Skip links

Washington Weekly Update 12-11-23

Situational Awareness
The Senate and House return to Washington, D.C., this week for the remaining four legislative days in the calendar year. The House will consider H.R.357, the Ensuring Accountability in Agency Rulemaking Act, which would require that any agency rule promulgated under notice and comment procedures must be issued and signed by an individual who was appointed by the president and confirmed by the senate. This bill attempts to address the current successor issue raised by House Republicans against Acting Secretary of Labor Julie Su. The administration and congressional leadership are attempting to reach a deal on funding for Ukraine, Israel and the border as the number of days on the legislative calendar dwindles. If negotiators fail to reach an agreement this week, they are unlikely to get a package passed before the end of the year.

DOJ Reaffirms OSHA’s Authority to Issue Safety Rules

The U.S. Department of Justice has upheld a legal precedent established by several federal appeals court and the U.S. Supreme Court affirming that the 1970 Occupational Safety and Health Act grants OSHA the authority to regulate workplace safety. The decision followed a lawsuit against OSHA issued by an Ohio construction company on the grounds that Congressional lawmakers wrongfully delegated too much power to OSHA to write safety rules. The lawsuit didn’t challenge OSHA’s health rules. As recently as January 2022, the Supreme Court ruled to limit OSHA’s regulatory authority to issue health standards (i.e., COVID-19 mandatory test-or-vaccination rule).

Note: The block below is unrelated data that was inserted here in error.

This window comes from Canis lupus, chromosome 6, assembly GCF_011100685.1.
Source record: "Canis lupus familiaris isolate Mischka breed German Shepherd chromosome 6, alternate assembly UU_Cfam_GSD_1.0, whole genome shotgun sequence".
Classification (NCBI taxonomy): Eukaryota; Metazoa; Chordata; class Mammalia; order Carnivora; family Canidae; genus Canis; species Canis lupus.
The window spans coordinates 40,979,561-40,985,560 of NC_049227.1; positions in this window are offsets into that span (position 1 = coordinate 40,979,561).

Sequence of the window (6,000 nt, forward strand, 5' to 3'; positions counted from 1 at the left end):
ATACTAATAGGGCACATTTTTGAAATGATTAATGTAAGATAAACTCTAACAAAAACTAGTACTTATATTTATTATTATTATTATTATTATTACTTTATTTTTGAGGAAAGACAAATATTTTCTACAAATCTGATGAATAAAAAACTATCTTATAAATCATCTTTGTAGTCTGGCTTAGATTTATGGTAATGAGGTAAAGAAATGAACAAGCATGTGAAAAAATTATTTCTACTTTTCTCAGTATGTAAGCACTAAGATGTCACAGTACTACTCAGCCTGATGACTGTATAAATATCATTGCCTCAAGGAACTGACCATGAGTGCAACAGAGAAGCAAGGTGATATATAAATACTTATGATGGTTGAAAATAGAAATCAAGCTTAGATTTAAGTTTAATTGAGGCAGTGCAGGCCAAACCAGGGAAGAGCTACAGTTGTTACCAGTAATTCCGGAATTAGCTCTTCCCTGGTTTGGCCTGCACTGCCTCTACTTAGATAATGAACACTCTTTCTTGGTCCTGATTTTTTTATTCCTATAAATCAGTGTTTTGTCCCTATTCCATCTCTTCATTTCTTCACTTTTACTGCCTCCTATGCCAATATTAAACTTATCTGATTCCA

Fall Unified Regulatory Agenda Released

Twice annually, the federal government releases its Unified Regulatory Agenda to provide updates on its planned regulatory actions for the upcoming year. NCA is following a  number of actions that may affect private clubs:

Department of Labor

  • In conjunction with the Department of Homeland Security (DHS), the Department of Labor (DOL) will issue a proposed rule to update the process by which employers seeking to employ H-2B workers would obtain temporary certification from DOL for use in petitioning DHS to employ a nonimmigrant worker in H-2B status.
  • DOL is proposing to issue a rule to update the notice and comment requirements of its certification process used to determine that the employment of H-2B workers won’t adversely affect the wages and working conditions of similarly employed U.S. workers.
  • DOL will issue its final rule to increase overtime wage thresholds to $55,000 a year in April 2024.